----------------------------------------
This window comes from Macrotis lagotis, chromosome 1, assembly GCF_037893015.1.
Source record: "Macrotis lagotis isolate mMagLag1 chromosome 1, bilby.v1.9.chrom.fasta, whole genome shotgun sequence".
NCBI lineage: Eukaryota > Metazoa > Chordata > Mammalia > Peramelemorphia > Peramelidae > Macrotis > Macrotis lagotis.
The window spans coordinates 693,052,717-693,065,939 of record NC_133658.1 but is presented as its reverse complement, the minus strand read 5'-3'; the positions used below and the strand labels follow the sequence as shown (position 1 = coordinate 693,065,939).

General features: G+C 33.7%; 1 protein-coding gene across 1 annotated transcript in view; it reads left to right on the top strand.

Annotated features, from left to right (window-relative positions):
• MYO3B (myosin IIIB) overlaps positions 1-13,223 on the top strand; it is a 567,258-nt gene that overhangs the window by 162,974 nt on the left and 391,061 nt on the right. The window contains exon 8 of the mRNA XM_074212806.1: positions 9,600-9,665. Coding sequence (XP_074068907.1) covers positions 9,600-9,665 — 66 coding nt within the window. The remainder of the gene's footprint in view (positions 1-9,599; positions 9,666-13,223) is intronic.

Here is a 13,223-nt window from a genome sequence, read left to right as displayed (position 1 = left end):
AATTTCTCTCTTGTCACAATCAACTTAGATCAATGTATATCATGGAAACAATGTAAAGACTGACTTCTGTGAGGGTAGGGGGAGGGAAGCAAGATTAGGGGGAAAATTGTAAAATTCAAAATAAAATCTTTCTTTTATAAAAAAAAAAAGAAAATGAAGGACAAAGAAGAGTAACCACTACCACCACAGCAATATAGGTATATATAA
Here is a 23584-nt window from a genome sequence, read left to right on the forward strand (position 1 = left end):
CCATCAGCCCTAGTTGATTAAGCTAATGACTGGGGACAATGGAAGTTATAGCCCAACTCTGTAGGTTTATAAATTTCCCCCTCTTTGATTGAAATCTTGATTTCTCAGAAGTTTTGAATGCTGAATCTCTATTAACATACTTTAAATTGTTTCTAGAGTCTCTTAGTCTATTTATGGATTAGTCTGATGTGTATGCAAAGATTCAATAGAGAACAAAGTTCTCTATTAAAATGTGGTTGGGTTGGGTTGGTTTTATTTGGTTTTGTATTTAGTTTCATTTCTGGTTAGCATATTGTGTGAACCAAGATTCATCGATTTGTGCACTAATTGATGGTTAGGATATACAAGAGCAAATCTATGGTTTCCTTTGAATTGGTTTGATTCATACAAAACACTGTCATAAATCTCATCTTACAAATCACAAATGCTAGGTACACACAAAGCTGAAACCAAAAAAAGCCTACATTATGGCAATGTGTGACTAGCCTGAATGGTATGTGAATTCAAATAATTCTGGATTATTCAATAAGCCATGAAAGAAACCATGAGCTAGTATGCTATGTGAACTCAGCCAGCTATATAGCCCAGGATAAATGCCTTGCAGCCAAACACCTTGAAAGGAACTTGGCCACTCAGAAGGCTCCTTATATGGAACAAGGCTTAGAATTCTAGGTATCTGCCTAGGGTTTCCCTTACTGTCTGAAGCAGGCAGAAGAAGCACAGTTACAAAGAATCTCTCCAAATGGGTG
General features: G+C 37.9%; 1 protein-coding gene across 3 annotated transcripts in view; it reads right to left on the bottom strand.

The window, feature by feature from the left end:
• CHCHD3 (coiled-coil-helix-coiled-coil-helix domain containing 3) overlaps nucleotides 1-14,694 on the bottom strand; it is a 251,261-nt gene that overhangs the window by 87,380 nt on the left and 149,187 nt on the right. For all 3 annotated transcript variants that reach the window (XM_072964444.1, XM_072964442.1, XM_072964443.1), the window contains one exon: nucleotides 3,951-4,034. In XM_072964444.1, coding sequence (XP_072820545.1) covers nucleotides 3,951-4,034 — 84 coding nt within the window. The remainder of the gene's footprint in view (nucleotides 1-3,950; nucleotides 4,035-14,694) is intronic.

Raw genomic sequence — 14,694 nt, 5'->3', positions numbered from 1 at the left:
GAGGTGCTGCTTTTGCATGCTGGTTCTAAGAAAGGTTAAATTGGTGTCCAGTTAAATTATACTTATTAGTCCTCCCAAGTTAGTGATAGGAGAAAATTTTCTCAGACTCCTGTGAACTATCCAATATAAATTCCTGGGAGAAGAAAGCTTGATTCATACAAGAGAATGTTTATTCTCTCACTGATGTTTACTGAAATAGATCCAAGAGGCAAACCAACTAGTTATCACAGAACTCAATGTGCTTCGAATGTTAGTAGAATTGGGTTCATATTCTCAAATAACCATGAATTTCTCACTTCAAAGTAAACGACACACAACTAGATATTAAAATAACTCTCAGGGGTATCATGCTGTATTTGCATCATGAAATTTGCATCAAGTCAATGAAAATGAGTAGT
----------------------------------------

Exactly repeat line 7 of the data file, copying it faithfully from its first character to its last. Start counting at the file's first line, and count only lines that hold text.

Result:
• MYO3B (myosin IIIB) overlaps positions 1-13,223 on the top strand; it is a 567,258-nt gene that overhangs the window by 162,974 nt on the left and 391,061 nt on the right. The window contains exon 8 of the mRNA XM_074212806.1: positions 9,600-9,665. Coding sequence (XP_074068907.1) covers positions 9,600-9,665 — 66 coding nt within the window. The remainder of the gene's footprint in view (positions 1-9,599; positions 9,666-13,223) is intronic.